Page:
JB: Yeah. The bravest of us right now is absolutely terrified.
How are you dealing? How are you holding up?
SD: You know, me and my girlfriend were living together but, with the greater risk, I decided to move out by myself. I have a step-daughter also that I have not seen in… it’s going on three weeks now. So one of the hardest things is coming home and just being alone.
JB: I wish I could be there with you, brother; I do.
SD: That means a lot from someone who is also in it. There’s definitely, like, a club that nobody wants to be in but we’re in it, you know. So I appreciate that, man.
JB: Thanks for 30 years of friendship. God willing there’ll be 30 something more. But if something were to happen to me, I think I’d like to be remembered as that guy who would give all for his friends and the people that he cared about and, uh, maybe even a complete stranger too.
SD: You know, there’s a quote from the French philosopher Albert Camus. He actually wrote a story about an epidemic. The main character, he was a doctor, and, uh, he says the way that you get through something like this is to be a decent person.” And, you know, somebody asks him “What makes someone a decent person?” He says, “I don’t know but, for me, it’s just doing my job the best way I can.”
So hopefully I made a difference in people’s lives in a positive way. And um, you know, I guess that’s the best any of us can really hope for.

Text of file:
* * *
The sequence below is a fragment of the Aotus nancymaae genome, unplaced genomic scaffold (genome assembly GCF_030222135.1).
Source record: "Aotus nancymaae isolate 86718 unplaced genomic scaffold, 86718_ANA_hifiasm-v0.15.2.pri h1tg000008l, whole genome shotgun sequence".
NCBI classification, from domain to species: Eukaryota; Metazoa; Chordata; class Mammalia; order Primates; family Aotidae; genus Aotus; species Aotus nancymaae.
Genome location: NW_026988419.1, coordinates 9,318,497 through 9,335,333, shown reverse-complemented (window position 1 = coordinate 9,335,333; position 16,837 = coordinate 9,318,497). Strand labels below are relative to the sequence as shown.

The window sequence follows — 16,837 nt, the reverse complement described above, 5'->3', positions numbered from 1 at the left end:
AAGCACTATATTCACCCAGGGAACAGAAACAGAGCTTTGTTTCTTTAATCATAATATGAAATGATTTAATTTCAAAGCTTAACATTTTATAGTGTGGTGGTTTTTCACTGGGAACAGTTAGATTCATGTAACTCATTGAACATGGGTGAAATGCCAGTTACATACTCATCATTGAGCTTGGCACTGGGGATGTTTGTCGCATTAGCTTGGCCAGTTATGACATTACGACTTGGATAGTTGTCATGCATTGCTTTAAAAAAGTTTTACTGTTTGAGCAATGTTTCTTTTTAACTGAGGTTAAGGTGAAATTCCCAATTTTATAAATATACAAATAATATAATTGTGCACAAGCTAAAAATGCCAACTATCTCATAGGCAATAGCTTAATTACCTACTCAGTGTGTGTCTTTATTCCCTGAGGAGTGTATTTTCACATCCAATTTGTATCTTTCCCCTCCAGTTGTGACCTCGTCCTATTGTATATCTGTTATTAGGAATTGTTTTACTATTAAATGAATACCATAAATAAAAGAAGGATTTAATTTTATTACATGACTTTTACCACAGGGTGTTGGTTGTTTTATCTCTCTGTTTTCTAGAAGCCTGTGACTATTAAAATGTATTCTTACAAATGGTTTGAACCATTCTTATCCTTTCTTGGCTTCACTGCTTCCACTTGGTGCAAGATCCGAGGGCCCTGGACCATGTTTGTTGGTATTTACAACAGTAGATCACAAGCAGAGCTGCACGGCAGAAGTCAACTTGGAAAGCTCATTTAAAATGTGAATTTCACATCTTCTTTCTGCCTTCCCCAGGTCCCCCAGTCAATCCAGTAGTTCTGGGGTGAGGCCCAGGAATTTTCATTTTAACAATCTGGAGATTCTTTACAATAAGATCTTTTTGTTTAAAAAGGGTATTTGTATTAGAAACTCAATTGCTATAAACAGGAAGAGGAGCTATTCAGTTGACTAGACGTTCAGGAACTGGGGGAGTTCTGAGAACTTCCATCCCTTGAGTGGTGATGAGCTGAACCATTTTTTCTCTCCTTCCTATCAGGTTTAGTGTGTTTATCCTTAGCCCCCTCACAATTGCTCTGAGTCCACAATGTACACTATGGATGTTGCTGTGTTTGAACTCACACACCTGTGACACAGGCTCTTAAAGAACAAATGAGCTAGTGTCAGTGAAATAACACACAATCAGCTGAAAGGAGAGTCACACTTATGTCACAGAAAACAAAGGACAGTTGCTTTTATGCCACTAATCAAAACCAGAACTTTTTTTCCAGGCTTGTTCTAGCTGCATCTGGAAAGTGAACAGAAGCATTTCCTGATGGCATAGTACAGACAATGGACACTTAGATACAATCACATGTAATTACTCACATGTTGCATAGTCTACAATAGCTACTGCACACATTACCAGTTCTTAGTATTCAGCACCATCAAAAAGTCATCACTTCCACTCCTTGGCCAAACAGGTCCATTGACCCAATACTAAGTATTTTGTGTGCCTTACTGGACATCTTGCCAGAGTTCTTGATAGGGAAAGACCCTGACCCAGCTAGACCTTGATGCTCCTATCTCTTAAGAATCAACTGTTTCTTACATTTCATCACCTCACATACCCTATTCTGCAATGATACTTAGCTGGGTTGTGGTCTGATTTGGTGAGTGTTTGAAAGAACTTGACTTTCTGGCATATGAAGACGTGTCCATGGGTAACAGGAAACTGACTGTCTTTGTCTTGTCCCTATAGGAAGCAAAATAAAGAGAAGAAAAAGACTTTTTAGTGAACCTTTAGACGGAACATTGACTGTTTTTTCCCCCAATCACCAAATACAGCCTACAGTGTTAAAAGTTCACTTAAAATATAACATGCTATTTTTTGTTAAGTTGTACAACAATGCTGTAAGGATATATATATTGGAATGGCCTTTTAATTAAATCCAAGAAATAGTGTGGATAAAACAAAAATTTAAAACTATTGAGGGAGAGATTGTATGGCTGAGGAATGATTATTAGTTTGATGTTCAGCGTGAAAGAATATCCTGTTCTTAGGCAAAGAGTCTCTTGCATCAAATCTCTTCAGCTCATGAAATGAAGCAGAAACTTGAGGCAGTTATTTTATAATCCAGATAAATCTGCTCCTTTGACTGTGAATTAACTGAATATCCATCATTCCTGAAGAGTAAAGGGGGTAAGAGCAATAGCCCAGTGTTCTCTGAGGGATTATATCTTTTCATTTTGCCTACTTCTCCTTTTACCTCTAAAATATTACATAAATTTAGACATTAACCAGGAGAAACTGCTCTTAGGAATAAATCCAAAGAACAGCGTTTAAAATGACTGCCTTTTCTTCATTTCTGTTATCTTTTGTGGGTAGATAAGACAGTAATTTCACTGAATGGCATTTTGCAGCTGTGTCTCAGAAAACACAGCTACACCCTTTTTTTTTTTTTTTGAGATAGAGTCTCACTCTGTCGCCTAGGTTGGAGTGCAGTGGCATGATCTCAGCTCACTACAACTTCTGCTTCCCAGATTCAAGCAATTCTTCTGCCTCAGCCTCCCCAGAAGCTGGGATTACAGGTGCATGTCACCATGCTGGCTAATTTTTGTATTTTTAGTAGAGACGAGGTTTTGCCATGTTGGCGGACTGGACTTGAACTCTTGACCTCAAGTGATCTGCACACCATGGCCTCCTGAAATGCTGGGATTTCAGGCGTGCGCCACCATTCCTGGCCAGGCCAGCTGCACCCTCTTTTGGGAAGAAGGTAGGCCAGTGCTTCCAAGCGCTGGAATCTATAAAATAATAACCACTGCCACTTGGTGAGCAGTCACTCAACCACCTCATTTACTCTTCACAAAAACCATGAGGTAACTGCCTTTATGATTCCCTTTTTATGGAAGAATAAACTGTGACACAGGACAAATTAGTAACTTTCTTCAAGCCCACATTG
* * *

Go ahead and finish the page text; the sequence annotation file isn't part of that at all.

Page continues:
JM: That’s Sam Dow speaking with his friend and fellow healthcare worker, Josh Belser.
Even though they live more than 400 miles apart, they were able to interview each other using StoryCorps Connect, our new digital platform which allows people to record a remote StoryCorps conversation during the pandemic.
Head over to storycorpsconnect.org to find out how to record your own interview.
Like Nina Fedoryka did. She interviewed her sister Nadia, a tech-aid at a hospital in New Jersey.
Nina Fedoryka (NIF): I really appreciate what you do. I think that takes like a really strong person in order to see all these tragedies and say, you know what, they’re sad but I still want to do something to help. So thanks.
Nadia Fedoryka (NAF): Wow.
NAF: That’s probably the nicest thing you’ve ever said to me.
JM: That’s all for this episode of the StoryCorps podcast. It was produced by Sylvie Lubow and Jud Esty-Kendall; edited by me, Jasmyn Morris. Our Technical Director is Jarrett Floyd, who also wrote and produced our theme song. Fact-checking by Natsumi Ajisaka. And special thanks to StoryCorps Producers Camila Kerwin and Jey Born.
For more information on the music in this episode, and to see photos of the people we featured, go to our website, www.storycorps.org
Next week, you’ll hear StoryCorps recordings with kids—who always ask the best questions.
Josiah Fredericks (JF): Why can’t I be in charge?
Isaiah Fredericks: Because then everything would be a nightmare.
Kevin Fredericks (KF): Because you are missing four teeth and no one’s going to listen to somebody who doesn’t have teeth in their mouth.
JF: Why can’t we own a roller coaster?
KF: [Laughs] We can own a roller coaster, we just don’t.
JF: Okay, then let’s do.
JM: For the StoryCorps podcast, I’m Jasmyn Morris. Thanks for listening.